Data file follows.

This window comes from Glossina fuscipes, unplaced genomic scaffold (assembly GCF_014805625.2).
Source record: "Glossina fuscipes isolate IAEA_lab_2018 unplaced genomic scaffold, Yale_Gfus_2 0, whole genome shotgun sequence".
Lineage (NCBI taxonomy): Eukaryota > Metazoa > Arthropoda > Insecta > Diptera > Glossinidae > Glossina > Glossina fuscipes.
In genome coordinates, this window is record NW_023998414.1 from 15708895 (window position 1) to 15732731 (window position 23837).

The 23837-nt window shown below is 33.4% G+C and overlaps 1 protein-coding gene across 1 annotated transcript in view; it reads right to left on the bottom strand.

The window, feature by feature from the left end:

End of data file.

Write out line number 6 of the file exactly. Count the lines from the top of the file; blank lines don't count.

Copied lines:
The window, feature by feature from the left end: